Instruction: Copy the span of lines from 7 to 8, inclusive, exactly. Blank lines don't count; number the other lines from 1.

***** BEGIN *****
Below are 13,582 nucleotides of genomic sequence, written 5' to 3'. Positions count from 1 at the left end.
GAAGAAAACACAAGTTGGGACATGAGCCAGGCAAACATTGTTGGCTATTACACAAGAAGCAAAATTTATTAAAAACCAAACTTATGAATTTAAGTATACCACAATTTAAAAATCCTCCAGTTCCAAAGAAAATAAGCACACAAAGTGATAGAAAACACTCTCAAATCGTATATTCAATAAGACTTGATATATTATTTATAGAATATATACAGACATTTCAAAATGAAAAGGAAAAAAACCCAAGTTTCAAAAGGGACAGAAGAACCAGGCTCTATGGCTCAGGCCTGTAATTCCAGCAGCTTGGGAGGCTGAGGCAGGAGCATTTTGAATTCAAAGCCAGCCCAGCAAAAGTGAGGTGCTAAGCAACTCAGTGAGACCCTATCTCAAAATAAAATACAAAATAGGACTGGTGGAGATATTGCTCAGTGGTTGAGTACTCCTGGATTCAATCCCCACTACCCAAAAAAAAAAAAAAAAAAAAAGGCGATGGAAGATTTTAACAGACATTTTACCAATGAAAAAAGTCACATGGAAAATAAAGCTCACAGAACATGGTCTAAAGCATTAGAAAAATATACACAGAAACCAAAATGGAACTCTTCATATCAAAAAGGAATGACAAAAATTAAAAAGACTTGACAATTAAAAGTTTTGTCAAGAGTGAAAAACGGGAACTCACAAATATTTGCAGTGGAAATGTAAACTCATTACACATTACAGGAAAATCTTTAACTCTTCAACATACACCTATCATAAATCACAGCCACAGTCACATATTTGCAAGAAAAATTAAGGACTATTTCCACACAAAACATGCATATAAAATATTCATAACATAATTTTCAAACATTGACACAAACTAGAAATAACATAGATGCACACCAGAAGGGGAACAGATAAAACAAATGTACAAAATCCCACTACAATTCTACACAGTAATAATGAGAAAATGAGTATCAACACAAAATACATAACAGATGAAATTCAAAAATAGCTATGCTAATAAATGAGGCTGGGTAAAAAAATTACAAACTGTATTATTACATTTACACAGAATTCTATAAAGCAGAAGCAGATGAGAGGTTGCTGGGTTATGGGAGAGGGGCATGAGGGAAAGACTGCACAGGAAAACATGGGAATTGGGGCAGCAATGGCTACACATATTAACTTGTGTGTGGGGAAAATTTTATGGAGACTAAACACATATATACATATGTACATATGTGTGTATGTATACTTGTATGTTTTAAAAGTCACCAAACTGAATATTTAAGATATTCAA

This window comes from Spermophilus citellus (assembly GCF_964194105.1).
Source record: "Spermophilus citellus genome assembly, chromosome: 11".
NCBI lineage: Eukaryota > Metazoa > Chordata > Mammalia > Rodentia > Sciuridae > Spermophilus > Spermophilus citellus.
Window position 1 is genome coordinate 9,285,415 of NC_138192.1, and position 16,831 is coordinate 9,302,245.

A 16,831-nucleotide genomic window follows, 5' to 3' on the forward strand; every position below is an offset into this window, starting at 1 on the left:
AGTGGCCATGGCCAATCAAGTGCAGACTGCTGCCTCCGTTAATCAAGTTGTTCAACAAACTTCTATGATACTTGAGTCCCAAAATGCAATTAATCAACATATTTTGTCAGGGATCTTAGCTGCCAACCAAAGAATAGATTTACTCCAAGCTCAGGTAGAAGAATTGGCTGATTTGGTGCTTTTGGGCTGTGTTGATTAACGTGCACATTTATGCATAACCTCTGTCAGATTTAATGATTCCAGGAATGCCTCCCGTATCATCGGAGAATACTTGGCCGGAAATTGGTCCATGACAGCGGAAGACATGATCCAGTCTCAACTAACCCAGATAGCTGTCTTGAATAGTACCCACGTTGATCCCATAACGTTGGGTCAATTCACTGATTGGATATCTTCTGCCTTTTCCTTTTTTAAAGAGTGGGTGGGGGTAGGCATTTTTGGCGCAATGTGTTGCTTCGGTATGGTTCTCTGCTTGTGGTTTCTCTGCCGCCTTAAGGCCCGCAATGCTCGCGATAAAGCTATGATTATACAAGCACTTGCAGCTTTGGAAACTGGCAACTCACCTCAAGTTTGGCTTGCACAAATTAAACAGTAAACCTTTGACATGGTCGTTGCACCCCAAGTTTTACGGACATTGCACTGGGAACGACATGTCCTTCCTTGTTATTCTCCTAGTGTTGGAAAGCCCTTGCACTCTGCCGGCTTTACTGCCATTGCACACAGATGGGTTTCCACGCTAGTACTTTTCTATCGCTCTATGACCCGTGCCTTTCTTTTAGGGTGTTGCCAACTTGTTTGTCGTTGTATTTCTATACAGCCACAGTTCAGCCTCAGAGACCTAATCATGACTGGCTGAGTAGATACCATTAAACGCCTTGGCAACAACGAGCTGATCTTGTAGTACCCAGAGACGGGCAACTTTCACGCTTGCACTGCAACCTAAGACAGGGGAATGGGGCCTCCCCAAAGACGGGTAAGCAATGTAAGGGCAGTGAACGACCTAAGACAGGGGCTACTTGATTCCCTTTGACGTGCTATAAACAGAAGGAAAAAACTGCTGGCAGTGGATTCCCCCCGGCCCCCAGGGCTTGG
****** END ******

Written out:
A 16,831-nucleotide genomic window follows, 5' to 3' on the forward strand; every position below is an offset into this window, starting at 1 on the left:
AGTGGCCATGGCCAATCAAGTGCAGACTGCTGCCTCCGTTAATCAAGTTGTTCAACAAACTTCTATGATACTTGAGTCCCAAAATGCAATTAATCAACATATTTTGTCAGGGATCTTAGCTGCCAACCAAAGAATAGATTTACTCCAAGCTCAGGTAGAAGAATTGGCTGATTTGGTGCTTTTGGGCTGTGTTGATTAACGTGCACATTTATGCATAACCTCTGTCAGATTTAATGATTCCAGGAATGCCTCCCGTATCATCGGAGAATACTTGGCCGGAAATTGGTCCATGACAGCGGAAGACATGATCCAGTCTCAACTAACCCAGATAGCTGTCTTGAATAGTACCCACGTTGATCCCATAACGTTGGGTCAATTCACTGATTGGATATCTTCTGCCTTTTCCTTTTTTAAAGAGTGGGTGGGGGTAGGCATTTTTGGCGCAATGTGTTGCTTCGGTATGGTTCTCTGCTTGTGGTTTCTCTGCCGCCTTAAGGCCCGCAATGCTCGCGATAAAGCTATGATTATACAAGCACTTGCAGCTTTGGAAACTGGCAACTCACCTCAAGTTTGGCTTGCACAAATTAAACAGTAAACCTTTGACATGGTCGTTGCACCCCAAGTTTTACGGACATTGCACTGGGAACGACATGTCCTTCCTTGTTATTCTCCTAGTGTTGGAAAGCCCTTGCACTCTGCCGGCTTTACTGCCATTGCACACAGATGGGTTTCCACGCTAGTACTTTTCTATCGCTCTATGACCCGTGCCTTTCTTTTAGGGTGTTGCCAACTTGTTTGTCGTTGTATTTCTATACAGCCACAGTTCAGCCTCAGAGACCTAATCATGACTGGCTGAGTAGATACCATTAAACGCCTTGGCAACAACGAGCTGATCTTGTAGTACCCAGAGACGGGCAACTTTCACGCTTGCACTGCAACCTAAGACAGGGGAATGGGGCCTCCCCAAAGACGGGTAAGCAATGTAAGGGCAGTGAACGACCTAAGACAGGGGCTACTTGATTCCCTTTGACGTGCTATAAACAGAAGGAAAAAACTGCTGGCAGTGGATTCCCCCCGGCCCCCAGGGCTTGG